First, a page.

As cunning as a fox who's just been appointed Professor of Cunning at Oxford University.
“To the person in the bell jar, blank and stopped as a dead baby, the world itself is a bad dream.” - The Bell Jar
I’ve struggled against reading the Bell Jar for the longest time probably because I found it’s cult following and fame a little bit daunting and unapproachable. For some reason, the time was right a few weeks ago to crack it open and start reading and, boy, do I not regret that decision. It was only after I had finished the book that I came to know that people liken this book to Catcher in the Rye. I would like to start this review by saying that they are nothing alike. If I had known of the comparison before reading the Bell Jar I probably wouldn’t have picked it up. For me, Catcher in the Rye was about a boy who didn’t want to grow up. The Bell Jar on the other hand is about a young woman on the cusp of adulthood who struggles with the mounting pressure of choosing what society expects of her or choosing what she wants to do.
“The trouble was, I had been inadequate all along, I simply hadn't thought about it.” - The Bell Jar
Esther Greenwood is a college girl in the 50’s. All her life she has been an A student, has won awards and scholarships, including one to college and a competition to be a guest editor for the summer at a magazine in New York, which is where the story first picks up.
“I was supposed to be having the time of my life.” - The Bell Jar
Esther starts questioning her life so far and where she will go from here, it’s the summer before her senior year at college and the glittering New York life doesn’t seem to be all that she hoped it would be. Between describing the goings on of the pack of girls employed at the magazine for the summer she talks about past events, especially how her relationship with Buddy Willard came to be. Buddy is supposed to be the perfect man: handsome, smart, a future doctor. At first, before she really knew him, Esther thought he was that ideal man. But she comes to resent Buddy’s double standards, the fact that he is sexually active while still expecting Esther to remain a virgin until they marry. On top of that he constantly belittles Esther’s ambition to become a poet, likening poetry to dust that will blow away and tells her that once they are married she won’t have any time for poetry. Buddy Willard, in short, is a chauvinistic asshole. His views on women mirror the views of society at the time and leads to Esther feeling like her virginity is a ball and chain around her neck, that she must rid herself of it to sever the possible of remaining a virgin until marriage.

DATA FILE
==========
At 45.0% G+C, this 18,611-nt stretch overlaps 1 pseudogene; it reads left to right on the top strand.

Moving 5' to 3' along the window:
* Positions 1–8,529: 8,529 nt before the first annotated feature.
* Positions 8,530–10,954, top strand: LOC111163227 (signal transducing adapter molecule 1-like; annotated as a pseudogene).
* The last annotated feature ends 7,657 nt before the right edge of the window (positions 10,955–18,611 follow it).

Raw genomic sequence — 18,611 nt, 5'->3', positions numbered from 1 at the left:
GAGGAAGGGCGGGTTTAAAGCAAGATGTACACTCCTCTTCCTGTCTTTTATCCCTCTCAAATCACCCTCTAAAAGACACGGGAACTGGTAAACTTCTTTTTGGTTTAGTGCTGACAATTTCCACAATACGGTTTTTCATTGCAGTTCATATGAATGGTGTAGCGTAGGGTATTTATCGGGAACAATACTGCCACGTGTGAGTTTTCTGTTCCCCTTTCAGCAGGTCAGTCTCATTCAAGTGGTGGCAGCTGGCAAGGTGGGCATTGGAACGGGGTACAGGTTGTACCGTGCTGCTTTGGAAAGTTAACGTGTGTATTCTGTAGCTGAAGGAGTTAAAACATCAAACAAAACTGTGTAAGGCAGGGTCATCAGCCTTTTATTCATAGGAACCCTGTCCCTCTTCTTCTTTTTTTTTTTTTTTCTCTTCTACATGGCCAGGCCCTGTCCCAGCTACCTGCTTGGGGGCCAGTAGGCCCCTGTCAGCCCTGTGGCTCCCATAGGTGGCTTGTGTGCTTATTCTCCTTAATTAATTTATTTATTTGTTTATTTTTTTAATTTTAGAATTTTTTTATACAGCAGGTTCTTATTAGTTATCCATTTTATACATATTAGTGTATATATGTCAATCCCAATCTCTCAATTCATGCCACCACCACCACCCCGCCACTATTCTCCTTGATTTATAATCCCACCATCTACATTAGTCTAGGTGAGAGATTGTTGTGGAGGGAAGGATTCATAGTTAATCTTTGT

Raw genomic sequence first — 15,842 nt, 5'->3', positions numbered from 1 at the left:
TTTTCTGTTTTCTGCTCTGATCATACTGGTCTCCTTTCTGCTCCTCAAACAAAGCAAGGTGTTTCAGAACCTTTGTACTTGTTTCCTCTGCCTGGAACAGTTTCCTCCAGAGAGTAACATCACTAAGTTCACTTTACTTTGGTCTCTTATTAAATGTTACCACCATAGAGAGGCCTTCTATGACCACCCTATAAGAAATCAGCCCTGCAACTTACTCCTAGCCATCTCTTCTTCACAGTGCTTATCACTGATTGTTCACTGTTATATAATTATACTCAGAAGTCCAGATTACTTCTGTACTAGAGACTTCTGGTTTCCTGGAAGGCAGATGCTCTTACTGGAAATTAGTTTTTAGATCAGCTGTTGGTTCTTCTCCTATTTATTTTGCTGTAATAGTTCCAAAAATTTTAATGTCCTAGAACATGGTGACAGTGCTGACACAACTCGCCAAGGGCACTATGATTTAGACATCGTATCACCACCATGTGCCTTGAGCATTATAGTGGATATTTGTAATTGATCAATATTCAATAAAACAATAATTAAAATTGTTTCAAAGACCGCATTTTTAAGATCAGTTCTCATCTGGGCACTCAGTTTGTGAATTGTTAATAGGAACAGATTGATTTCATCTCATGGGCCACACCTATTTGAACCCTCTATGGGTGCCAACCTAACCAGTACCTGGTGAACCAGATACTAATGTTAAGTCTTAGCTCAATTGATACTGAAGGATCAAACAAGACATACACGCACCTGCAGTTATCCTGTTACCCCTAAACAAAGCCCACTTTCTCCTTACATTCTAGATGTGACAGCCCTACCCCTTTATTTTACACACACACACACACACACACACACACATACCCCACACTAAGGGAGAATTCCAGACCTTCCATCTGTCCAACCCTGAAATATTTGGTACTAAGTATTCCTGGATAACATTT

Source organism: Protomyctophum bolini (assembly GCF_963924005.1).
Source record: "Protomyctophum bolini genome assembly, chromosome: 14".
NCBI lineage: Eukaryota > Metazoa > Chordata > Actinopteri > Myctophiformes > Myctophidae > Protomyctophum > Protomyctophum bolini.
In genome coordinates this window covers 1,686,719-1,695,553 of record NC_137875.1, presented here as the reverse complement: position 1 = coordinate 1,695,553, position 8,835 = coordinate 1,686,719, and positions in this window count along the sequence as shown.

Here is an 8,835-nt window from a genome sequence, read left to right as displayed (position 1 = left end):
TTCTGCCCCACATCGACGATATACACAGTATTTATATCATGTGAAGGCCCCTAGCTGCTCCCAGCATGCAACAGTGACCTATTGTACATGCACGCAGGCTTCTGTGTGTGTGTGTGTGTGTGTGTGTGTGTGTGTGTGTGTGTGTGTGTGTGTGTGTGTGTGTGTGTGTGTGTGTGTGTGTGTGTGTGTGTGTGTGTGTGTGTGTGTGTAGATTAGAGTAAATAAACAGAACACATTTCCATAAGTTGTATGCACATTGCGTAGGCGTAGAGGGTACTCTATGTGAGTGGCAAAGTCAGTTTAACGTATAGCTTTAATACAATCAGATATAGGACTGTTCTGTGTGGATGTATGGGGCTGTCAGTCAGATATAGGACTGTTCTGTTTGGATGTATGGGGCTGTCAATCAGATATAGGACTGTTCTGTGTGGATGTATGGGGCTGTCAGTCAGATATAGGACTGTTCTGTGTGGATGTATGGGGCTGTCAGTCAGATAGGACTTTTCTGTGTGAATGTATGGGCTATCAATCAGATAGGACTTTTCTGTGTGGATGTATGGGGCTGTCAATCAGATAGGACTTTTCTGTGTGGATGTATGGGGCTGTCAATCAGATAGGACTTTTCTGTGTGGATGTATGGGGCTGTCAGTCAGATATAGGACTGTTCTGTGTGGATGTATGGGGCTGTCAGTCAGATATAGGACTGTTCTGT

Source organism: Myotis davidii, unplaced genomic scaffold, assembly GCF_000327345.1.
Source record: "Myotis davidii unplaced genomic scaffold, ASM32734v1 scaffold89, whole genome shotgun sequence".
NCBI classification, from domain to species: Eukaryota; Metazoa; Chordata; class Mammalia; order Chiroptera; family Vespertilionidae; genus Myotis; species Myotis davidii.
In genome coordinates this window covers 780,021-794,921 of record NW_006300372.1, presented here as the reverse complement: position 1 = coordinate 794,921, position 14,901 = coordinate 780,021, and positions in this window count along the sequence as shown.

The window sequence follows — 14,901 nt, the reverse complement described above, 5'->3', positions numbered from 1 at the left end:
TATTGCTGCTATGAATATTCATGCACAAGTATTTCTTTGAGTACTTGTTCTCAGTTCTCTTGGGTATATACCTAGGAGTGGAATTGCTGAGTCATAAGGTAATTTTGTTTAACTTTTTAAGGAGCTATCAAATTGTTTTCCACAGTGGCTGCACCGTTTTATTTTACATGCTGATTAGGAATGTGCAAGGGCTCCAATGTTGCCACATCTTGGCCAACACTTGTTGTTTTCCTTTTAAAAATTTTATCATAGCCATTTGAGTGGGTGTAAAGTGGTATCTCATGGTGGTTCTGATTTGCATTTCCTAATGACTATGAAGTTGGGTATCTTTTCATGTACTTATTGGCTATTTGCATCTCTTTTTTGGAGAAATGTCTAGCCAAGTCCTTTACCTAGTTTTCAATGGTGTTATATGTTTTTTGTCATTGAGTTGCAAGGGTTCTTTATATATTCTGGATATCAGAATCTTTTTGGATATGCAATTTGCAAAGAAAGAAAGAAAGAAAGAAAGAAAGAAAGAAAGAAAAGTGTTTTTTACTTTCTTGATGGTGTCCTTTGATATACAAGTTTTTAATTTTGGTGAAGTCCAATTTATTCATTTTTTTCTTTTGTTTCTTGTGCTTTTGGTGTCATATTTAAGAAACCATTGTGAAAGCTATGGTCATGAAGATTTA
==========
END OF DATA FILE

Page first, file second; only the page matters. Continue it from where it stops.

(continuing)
“The silence depressed me. It wasn't the silence of silence. It was my own silence.” - The Bell Jar
Esther’s mental state eventually deteriorates to the point where she becomes obsessed with committing suicide and eventually has to seek treatment. It's finally when she is being treated by a female doctor who doesn't judge her but encourages her to be honest about her feelings that she slowly begins to heal.
I did wonder about the mirroring in Buddy and Esther's respective illnesses. Buddy's TB is physical and he gains weight in treatment away from the world, Esther's mental illness is obviously mental and she gains weight from the insulin. They both walk out after their respective treatment but I felt Buddy's comment, "Who will marry you now?" pointed to the fact that Esther's illness carried with it much more stigma and in fact her doctor warns her that people may treat her differently.
All in all I thoroughly enjoyed the Bell Jar. It was well written and flowed from page one to finish. I could also identify with Esther as an ambitious student measuring her selfworth from grades and accolades. Knowing Plath’s own history also made me read the book with her in mind making me think that the book was more autobiographical than fiction.